Friday, July 8, 2011

Way Back When: Ancient Mesopotamia - The Sumerians

During our study of Ancient Mesopotamia we built Lego Ziggurats.

We are using Pandia Press History Odyssey Ancients to guide us along on our journey. At this stage we are still with the free preview before we jump in and make a purchase. It certainly does make putting together a history unit easy, with lists of activities, supplemental books and mapping.

History Odyssey utilises The Story of the World as its' spine.

We also browse through the Kingfisher History Encylopedia for some facts and great pictorials.

We've mapped The Fertile Crescent, Sumer, The Mediterrean Sea. The Tigris, Euphrates and the Nile Rivers and spent time looking at modern maps of this area as it is today.

Evan Moors History Pockets are suggested as a go along for History Odyssey. These do offer hands on activities but are a lot of colouring, cutting and pasting. We are leaning towards labelling these as busy work here in our homeschool, but will give them a go for at least the next couple of units before making our final judgement on them.

The children quite enjoyed this activity, which showed that the Mesopotamians were the first people to use sailboats. Here they have cut a slot in the Tigris River and attached a popsicle stick on the back of their sail boat, so they can 'sail' it down the river.

We notebooked the definition for Cuneiform.

And read this Tale from Ancient Sumer - The City of Rainbows. This is a lengthy picture book, filled with names of times past and often the story was lost just trying to keep up with the names.

Another hands on activity, creating replica mosaics as used in story, The City of Rainbows. These Sumerians were supposed to be puppets but we chose to include them in the mosiacs. Both children really enjoyed this and spent a great deal of time getting their pices 'just so'.
If you are studying Ancient Egypt and the surrounding areas this is a great book with lots of ideas for various hands on crafty activities.

For Ancient Sumer, we chose the activity to build a model Ziggurat. In this picture the layer of paper mache is drying in the fresh air.

    Please link up below your Secular Mesopotamia themed posts.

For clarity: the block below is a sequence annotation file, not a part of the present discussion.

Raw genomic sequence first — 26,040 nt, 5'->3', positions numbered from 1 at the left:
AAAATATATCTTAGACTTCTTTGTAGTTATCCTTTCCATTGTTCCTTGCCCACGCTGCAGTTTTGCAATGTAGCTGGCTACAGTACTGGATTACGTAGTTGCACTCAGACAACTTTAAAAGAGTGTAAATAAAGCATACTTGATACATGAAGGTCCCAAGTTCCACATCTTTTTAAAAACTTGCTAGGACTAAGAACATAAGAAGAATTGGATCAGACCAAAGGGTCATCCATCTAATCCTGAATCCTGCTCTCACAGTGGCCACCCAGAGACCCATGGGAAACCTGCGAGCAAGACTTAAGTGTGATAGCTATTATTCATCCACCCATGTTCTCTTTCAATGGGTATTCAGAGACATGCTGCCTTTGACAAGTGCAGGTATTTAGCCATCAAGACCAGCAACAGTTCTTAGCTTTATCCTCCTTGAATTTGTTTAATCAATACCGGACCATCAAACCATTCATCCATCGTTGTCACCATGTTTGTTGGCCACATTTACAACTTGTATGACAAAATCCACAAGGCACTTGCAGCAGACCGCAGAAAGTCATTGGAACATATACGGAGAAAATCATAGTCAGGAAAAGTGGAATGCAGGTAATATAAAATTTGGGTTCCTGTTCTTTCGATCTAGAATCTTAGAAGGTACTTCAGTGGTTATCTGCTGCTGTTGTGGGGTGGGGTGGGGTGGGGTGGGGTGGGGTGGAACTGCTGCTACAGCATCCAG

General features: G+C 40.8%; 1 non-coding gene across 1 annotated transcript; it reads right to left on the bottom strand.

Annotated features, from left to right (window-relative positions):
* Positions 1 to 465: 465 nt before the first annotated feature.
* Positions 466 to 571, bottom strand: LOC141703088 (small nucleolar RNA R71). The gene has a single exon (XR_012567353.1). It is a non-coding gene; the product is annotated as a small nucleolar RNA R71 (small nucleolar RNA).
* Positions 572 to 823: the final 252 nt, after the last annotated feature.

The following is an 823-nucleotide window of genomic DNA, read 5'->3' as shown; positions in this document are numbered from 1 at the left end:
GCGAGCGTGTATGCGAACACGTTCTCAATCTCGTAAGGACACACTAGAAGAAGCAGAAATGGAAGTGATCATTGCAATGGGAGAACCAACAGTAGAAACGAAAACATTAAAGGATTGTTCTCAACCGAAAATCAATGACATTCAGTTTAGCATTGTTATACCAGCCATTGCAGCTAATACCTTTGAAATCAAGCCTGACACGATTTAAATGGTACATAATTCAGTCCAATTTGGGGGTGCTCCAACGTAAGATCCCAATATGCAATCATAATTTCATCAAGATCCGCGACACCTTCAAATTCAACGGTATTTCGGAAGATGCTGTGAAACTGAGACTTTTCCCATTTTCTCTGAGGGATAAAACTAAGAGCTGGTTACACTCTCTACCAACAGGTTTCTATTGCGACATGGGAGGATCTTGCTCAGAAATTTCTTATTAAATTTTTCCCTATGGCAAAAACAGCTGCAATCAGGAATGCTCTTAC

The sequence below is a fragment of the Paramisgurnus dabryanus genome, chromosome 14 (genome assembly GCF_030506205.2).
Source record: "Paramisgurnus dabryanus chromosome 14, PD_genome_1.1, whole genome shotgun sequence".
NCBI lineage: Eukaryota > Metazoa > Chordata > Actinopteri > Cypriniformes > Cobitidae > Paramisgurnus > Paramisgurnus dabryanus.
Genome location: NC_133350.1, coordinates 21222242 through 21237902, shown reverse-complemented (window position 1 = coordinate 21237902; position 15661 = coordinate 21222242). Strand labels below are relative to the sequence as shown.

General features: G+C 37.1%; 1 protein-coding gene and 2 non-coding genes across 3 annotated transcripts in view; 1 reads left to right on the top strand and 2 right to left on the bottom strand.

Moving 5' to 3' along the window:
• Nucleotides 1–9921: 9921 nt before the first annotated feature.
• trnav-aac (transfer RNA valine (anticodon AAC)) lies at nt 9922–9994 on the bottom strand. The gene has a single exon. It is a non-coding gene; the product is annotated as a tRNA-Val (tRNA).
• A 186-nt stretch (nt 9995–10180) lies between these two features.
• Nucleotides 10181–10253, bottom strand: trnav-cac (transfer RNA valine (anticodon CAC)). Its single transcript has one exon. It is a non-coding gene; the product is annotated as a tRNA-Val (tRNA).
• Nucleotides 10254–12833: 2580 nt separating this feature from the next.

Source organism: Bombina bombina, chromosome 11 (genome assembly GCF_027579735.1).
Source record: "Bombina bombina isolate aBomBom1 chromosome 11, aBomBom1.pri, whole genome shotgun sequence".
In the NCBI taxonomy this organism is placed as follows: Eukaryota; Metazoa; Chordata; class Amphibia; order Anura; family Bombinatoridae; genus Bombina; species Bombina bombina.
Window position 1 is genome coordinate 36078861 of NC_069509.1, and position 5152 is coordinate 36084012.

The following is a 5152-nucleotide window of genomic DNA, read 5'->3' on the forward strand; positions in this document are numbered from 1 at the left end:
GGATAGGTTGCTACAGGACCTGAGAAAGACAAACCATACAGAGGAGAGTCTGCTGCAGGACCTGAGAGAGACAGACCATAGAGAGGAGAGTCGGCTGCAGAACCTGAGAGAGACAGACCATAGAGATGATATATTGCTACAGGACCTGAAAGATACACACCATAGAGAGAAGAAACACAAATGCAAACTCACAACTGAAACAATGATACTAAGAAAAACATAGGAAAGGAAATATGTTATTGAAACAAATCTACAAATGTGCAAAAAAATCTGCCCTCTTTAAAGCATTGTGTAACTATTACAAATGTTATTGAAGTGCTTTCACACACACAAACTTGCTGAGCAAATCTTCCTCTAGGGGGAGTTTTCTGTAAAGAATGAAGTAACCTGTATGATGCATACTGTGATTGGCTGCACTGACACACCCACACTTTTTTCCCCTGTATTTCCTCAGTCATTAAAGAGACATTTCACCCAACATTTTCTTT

Do you teach Secular History in your Homeschool?

    Please link up your Secular History Blog Posts here.We can begin to collectively share resources, activities and all of the fun we have studying history, with other secular homeschool bloggers.

    This is a blog hop, so whilst it isn't compulsory feel free to grab the hop code (just below all of the links that have been added above) and place it into your Secular History Blog Post. By doing this all links added (including future links) will show in your post as well as here.

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    April said...

    Thanks for sharing. We are using Pandia's Life Science at the moment and love it. I plan to use their ancient history next year so will be interested to see if you continue to enjoy it :)

    Sound Schooling said...

    Wow looks like so much fun. We did a bit of Lego today for our history lesson. We're just starting so haven't covered many topics yet. I bought two Evan-Moor books but haven't actually used it but it looks good. I think I might need something like SOTW as a guide.

    Raising a Happy Child said...

    I am very interested in your secular history series - will check in occasionally to see what you are up to. I don't want daughter to lay her hands on SOTW - don't want her to get confused as for which parts are real history and which parts are Biblical stories.

    T.L. Ryder said...

    That's awesome. We did Lego ziggurats too, once upon a time. I'll definitely join the Secular History blog hop when we start regular "school" again.

    Sparklee said...

    Looks like a fun and interesting history unit! We were going to make sugar cube ziggurats a long time ago and we never got around to it! That's what I'll suggest next time my kids are bored! :)

    We do secular history, but we're on summer break at the moment. We started with SOTW a couple of years ago, but now we use lots of library books, History Pockets, DVD's, etc. I'm always interested to hear what others are doing for history!

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